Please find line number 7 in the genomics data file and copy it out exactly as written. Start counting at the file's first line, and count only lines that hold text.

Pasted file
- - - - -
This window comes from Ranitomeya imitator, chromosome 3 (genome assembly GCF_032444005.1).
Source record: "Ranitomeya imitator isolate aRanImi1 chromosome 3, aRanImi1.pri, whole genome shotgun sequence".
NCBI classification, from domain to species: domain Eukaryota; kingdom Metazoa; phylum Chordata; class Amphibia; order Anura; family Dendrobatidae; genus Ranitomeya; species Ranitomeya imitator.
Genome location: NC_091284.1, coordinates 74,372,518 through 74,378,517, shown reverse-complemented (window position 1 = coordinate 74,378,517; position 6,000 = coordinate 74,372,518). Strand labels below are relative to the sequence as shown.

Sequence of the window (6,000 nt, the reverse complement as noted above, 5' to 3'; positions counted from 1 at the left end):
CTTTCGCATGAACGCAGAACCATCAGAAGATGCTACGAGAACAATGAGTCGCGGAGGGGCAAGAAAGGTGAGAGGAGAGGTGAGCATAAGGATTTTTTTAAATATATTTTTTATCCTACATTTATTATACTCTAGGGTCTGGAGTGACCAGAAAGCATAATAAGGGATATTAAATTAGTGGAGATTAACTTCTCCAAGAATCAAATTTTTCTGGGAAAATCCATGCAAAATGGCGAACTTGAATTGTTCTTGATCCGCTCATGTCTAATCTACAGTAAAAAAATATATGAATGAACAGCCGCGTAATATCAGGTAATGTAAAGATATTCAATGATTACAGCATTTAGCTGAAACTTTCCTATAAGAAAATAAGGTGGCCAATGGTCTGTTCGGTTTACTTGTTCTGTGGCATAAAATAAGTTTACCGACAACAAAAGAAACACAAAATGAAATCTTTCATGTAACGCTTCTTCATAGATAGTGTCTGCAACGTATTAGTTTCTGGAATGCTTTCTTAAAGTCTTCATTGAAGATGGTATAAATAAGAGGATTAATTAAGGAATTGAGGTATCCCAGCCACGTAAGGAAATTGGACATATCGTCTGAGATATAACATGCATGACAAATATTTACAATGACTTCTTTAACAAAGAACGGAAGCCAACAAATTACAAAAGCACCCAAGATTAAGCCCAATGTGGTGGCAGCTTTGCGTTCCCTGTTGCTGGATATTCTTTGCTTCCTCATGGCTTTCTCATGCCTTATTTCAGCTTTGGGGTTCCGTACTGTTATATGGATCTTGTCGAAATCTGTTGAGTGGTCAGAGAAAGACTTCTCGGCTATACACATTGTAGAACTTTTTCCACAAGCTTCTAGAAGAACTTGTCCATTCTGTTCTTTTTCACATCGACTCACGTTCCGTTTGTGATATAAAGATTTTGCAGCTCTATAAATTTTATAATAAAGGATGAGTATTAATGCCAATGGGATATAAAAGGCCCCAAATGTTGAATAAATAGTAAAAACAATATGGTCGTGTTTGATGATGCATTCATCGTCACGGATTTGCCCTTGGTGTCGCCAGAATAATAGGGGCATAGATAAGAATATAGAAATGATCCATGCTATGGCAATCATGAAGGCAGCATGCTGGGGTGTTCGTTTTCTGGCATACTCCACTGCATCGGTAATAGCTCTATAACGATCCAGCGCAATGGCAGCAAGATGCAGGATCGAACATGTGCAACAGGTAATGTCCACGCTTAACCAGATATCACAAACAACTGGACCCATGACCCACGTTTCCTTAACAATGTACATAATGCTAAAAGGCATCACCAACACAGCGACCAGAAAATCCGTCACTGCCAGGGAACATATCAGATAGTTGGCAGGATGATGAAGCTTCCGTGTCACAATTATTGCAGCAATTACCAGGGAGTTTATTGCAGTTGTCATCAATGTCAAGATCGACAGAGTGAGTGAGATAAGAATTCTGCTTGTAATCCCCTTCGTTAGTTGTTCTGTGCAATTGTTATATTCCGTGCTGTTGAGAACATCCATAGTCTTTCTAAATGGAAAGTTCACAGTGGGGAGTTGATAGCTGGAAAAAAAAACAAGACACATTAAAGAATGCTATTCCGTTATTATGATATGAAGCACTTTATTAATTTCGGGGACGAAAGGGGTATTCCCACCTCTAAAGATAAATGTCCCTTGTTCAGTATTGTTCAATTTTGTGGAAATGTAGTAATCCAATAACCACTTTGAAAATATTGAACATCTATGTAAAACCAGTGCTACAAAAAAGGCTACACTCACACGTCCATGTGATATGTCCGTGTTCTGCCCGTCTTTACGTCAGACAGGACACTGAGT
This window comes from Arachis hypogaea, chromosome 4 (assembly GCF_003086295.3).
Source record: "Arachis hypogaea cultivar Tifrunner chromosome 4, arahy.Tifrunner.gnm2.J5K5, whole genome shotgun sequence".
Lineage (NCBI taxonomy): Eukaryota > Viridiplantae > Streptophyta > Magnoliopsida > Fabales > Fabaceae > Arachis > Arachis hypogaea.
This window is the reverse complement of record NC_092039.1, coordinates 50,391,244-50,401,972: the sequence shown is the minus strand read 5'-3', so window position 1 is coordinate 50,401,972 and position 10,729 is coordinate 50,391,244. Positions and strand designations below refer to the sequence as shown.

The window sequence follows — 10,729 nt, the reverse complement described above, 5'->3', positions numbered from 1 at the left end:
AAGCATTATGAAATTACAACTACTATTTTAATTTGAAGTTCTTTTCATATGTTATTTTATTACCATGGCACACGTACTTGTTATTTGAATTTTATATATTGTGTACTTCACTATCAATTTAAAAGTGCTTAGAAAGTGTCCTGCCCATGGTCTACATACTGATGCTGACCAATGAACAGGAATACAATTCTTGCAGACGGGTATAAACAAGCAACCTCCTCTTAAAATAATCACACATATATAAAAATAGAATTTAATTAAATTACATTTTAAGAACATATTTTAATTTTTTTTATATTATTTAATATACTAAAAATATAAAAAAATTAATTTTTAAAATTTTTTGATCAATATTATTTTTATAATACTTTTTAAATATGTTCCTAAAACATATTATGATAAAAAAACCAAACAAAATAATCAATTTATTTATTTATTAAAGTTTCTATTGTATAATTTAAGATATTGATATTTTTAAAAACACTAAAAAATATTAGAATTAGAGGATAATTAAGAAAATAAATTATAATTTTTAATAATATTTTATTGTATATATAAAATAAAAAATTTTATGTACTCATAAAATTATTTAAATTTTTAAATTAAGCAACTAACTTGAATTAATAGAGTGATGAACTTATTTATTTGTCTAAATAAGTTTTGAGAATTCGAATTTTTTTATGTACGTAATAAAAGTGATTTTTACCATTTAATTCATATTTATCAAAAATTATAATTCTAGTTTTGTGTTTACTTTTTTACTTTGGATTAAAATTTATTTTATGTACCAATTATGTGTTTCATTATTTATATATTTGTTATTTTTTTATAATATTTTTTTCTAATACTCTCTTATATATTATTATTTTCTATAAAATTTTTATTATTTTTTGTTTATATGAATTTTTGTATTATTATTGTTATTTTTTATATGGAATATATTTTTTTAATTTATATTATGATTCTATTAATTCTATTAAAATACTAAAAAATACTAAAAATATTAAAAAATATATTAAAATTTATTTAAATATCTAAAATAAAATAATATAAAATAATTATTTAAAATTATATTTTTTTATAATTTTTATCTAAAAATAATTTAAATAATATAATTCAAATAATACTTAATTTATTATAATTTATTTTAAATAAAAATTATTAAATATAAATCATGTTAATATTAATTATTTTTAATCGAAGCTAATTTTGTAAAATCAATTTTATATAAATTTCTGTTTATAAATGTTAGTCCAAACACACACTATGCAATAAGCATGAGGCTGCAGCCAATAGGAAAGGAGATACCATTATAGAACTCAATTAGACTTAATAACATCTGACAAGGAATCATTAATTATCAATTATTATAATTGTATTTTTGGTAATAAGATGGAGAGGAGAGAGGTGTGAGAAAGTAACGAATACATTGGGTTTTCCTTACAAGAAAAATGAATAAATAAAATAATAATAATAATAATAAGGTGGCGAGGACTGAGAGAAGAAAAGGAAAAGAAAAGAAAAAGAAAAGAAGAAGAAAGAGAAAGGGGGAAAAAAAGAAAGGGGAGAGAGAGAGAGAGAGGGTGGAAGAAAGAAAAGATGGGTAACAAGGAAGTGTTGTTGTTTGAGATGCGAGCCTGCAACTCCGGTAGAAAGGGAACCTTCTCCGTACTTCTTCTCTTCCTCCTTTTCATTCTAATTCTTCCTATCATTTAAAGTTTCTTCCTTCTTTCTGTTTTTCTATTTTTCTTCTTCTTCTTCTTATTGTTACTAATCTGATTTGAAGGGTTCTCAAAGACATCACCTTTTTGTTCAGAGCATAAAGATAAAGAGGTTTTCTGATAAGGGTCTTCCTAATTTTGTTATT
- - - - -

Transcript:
This window comes from Arachis hypogaea, chromosome 4 (assembly GCF_003086295.3).